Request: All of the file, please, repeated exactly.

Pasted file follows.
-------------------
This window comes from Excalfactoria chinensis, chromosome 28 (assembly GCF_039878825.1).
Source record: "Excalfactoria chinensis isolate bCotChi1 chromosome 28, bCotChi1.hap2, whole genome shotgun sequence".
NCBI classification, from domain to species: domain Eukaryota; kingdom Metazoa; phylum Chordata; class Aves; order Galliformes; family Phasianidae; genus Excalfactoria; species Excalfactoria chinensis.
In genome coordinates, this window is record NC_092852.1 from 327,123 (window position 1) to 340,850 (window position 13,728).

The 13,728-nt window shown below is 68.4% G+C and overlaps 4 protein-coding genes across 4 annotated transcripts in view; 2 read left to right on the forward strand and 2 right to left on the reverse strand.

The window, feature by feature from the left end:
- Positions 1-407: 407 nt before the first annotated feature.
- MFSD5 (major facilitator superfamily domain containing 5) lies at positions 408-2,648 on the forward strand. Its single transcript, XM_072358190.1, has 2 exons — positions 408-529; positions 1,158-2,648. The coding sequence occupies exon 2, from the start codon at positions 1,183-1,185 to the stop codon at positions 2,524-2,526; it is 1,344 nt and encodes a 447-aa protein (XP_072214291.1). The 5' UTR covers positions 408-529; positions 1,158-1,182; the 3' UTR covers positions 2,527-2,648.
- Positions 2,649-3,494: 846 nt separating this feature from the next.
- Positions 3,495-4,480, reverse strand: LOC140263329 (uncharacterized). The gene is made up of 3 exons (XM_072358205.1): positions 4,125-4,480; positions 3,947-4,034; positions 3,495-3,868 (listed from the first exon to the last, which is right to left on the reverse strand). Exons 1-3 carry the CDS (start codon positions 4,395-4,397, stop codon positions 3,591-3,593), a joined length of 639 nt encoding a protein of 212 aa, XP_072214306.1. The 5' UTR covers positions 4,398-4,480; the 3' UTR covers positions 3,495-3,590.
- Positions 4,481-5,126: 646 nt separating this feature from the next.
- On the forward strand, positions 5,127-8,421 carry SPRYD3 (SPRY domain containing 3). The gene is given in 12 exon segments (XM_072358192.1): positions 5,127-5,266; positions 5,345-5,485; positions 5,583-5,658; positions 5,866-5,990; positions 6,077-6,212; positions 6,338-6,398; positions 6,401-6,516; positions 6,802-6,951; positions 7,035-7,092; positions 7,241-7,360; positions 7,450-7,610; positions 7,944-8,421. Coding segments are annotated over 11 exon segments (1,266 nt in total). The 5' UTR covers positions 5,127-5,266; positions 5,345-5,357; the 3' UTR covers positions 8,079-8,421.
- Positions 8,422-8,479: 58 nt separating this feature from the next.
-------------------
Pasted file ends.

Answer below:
This window comes from Excalfactoria chinensis, chromosome 28 (assembly GCF_039878825.1).
Source record: "Excalfactoria chinensis isolate bCotChi1 chromosome 28, bCotChi1.hap2, whole genome shotgun sequence".
NCBI classification, from domain to species: domain Eukaryota; kingdom Metazoa; phylum Chordata; class Aves; order Galliformes; family Phasianidae; genus Excalfactoria; species Excalfactoria chinensis.
In genome coordinates, this window is record NC_092852.1 from 327,123 (window position 1) to 340,850 (window position 13,728).

The 13,728-nt window shown below is 68.4% G+C and overlaps 4 protein-coding genes across 4 annotated transcripts in view; 2 read left to right on the forward strand and 2 right to left on the reverse strand.

The window, feature by feature from the left end:
- Positions 1-407: 407 nt before the first annotated feature.
- MFSD5 (major facilitator superfamily domain containing 5) lies at positions 408-2,648 on the forward strand. Its single transcript, XM_072358190.1, has 2 exons — positions 408-529; positions 1,158-2,648. The coding sequence occupies exon 2, from the start codon at positions 1,183-1,185 to the stop codon at positions 2,524-2,526; it is 1,344 nt and encodes a 447-aa protein (XP_072214291.1). The 5' UTR covers positions 408-529; positions 1,158-1,182; the 3' UTR covers positions 2,527-2,648.
- Positions 2,649-3,494: 846 nt separating this feature from the next.
- Positions 3,495-4,480, reverse strand: LOC140263329 (uncharacterized). The gene is made up of 3 exons (XM_072358205.1): positions 4,125-4,480; positions 3,947-4,034; positions 3,495-3,868 (listed from the first exon to the last, which is right to left on the reverse strand). Exons 1-3 carry the CDS (start codon positions 4,395-4,397, stop codon positions 3,591-3,593), a joined length of 639 nt encoding a protein of 212 aa, XP_072214306.1. The 5' UTR covers positions 4,398-4,480; the 3' UTR covers positions 3,495-3,590.
- Positions 4,481-5,126: 646 nt separating this feature from the next.
- On the forward strand, positions 5,127-8,421 carry SPRYD3 (SPRY domain containing 3). The gene is given in 12 exon segments (XM_072358192.1): positions 5,127-5,266; positions 5,345-5,485; positions 5,583-5,658; positions 5,866-5,990; positions 6,077-6,212; positions 6,338-6,398; positions 6,401-6,516; positions 6,802-6,951; positions 7,035-7,092; positions 7,241-7,360; positions 7,450-7,610; positions 7,944-8,421. Coding segments are annotated over 11 exon segments (1,266 nt in total). The 5' UTR covers positions 5,127-5,266; positions 5,345-5,357; the 3' UTR covers positions 8,079-8,421.
- Positions 8,422-8,479: 58 nt separating this feature from the next.